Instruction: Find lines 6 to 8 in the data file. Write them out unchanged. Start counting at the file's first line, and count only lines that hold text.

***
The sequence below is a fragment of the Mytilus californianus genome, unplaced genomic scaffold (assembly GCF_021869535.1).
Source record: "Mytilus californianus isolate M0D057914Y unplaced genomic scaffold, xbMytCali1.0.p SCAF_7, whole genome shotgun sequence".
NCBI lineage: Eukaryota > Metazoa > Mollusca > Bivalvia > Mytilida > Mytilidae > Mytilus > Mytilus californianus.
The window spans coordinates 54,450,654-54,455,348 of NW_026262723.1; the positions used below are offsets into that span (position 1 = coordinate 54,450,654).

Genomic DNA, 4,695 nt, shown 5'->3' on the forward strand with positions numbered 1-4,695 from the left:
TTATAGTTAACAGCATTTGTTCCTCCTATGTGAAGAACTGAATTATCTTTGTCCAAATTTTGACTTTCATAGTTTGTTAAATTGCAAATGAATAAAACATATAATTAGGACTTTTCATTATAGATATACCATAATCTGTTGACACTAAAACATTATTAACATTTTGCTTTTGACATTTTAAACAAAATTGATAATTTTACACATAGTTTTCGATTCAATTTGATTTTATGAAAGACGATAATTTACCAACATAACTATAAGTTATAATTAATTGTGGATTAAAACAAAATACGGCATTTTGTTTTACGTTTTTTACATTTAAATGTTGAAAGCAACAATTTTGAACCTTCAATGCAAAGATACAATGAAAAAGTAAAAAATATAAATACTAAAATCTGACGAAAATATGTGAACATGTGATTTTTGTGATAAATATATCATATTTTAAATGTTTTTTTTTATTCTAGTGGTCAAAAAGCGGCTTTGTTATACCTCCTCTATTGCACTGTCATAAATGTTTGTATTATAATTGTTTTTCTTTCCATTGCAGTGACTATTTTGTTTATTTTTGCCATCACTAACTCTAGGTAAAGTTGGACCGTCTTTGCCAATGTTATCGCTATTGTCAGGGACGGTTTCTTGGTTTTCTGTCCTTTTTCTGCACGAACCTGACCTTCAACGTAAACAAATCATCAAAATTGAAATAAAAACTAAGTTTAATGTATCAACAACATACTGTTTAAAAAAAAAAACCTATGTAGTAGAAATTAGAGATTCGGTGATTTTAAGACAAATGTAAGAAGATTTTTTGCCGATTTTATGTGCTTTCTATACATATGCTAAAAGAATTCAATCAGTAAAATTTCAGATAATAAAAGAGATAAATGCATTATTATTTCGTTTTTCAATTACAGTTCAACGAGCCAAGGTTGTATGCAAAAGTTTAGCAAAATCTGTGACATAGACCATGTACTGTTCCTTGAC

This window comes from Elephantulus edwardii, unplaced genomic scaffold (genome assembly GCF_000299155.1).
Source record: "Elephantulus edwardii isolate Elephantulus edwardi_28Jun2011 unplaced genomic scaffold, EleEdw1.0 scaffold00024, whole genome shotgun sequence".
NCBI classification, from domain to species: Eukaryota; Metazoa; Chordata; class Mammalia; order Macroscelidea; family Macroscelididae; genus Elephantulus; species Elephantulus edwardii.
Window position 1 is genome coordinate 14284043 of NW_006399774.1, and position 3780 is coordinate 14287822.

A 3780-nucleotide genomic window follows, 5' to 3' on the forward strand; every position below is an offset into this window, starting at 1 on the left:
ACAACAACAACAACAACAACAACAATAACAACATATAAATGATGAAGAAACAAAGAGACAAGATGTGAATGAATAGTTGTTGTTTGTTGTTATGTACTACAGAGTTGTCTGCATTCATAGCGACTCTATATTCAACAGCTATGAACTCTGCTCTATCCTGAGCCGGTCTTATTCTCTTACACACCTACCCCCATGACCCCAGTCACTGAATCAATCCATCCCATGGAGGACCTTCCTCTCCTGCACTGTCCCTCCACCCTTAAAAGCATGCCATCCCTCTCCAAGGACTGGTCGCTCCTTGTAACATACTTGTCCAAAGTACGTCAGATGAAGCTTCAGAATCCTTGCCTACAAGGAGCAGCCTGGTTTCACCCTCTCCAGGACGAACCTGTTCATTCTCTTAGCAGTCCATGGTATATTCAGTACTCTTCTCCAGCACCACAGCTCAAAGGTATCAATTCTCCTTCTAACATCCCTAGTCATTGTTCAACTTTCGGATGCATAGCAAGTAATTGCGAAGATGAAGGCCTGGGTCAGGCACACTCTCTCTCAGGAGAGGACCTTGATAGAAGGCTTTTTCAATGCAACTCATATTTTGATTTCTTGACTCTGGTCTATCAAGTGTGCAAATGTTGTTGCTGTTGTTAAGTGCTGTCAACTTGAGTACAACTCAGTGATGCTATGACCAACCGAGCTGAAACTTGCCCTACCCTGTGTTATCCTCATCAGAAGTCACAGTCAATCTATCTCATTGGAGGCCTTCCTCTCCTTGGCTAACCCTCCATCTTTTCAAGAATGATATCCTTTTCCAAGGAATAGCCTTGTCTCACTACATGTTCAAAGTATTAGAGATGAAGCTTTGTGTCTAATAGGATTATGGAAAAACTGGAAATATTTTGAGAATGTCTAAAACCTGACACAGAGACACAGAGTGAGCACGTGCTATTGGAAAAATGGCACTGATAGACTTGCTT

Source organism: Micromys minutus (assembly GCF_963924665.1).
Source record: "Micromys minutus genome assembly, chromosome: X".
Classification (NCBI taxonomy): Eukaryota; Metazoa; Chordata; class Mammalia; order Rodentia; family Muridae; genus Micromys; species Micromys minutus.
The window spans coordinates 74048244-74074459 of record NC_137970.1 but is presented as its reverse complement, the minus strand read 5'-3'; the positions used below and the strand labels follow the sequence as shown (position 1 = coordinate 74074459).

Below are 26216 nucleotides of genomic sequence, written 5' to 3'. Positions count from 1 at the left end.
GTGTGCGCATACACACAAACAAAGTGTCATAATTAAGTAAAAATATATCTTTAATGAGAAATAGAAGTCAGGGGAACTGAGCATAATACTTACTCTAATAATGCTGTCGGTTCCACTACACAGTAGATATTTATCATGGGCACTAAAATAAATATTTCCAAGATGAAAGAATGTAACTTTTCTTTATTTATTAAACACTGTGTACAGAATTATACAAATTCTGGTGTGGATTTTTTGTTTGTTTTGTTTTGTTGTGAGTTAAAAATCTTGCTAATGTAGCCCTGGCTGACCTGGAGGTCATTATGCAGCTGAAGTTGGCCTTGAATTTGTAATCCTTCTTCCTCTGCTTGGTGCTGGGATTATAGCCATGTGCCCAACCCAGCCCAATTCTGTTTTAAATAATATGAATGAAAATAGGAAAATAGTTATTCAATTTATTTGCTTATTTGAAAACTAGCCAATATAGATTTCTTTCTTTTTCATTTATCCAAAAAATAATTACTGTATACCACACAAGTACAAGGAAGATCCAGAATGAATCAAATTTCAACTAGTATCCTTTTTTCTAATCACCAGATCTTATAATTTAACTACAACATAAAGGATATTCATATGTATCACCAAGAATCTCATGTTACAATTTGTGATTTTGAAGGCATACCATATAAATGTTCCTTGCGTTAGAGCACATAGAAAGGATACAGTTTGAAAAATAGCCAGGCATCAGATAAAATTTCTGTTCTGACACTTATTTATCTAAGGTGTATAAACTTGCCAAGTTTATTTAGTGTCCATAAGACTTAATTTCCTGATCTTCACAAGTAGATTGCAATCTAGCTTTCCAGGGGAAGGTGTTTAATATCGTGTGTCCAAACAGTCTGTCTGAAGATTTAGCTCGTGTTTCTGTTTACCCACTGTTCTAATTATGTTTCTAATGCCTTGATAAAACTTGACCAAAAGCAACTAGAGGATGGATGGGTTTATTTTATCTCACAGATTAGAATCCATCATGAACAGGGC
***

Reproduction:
TTATAGTTAACAGCATTTGTTCCTCCTATGTGAAGAACTGAATTATCTTTGTCCAAATTTTGACTTTCATAGTTTGTTAAATTGCAAATGAATAAAACATATAATTAGGACTTTTCATTATAGATATACCATAATCTGTTGACACTAAAACATTATTAACATTTTGCTTTTGACATTTTAAACAAAATTGATAATTTTACACATAGTTTTCGATTCAATTTGATTTTATGAAAGACGATAATTTACCAACATAACTATAAGTTATAATTAATTGTGGATTAAAACAAAATACGGCATTTTGTTTTACGTTTTTTACATTTAAATGTTGAAAGCAACAATTTTGAACCTTCAATGCAAAGATACAATGAAAAAGTAAAAAATATAAATACTAAAATCTGACGAAAATATGTGAACATGTGATTTTTGTGATAAATATATCATATTTTAAATGTTTTTTTTTATTCTAGTGGTCAAAAAGCGGCTTTGTTATACCTCCTCTATTGCACTGTCATAAATGTTTGTATTATAATTGTTTTTCTTTCCATTGCAGTGACTATTTTGTTTATTTTTGCCATCACTAACTCTAGGTAAAGTTGGACCGTCTTTGCCAATGTTATCGCTATTGTCAGGGACGGTTTCTTGGTTTTCTGTCCTTTTTCTGCACGAACCTGACCTTCAACGTAAACAAATCATCAAAATTGAAATAAAAACTAAGTTTAATGTATCAACAACATACTGTTTAAAAAAAAAAACCTATGTAGTAGAAATTAGAGATTCGGTGATTTTAAGACAAATGTAAGAAGATTTTTTGCCGATTTTATGTGCTTTCTATACATATGCTAAAAGAATTCAATCAGTAAAATTTCAGATAATAAAAGAGATAAATGCATTATTATTTCGTTTTTCAATTACAGTTCAACGAGCCAAGGTTGTATGCAAAAGTTTAGCAAAATCTGTGACATAGACCATGTACTGTTCCTTGAC

This window comes from Elephantulus edwardii, unplaced genomic scaffold (genome assembly GCF_000299155.1).
Source record: "Elephantulus edwardii isolate Elephantulus edwardi_28Jun2011 unplaced genomic scaffold, EleEdw1.0 scaffold00024, whole genome shotgun sequence".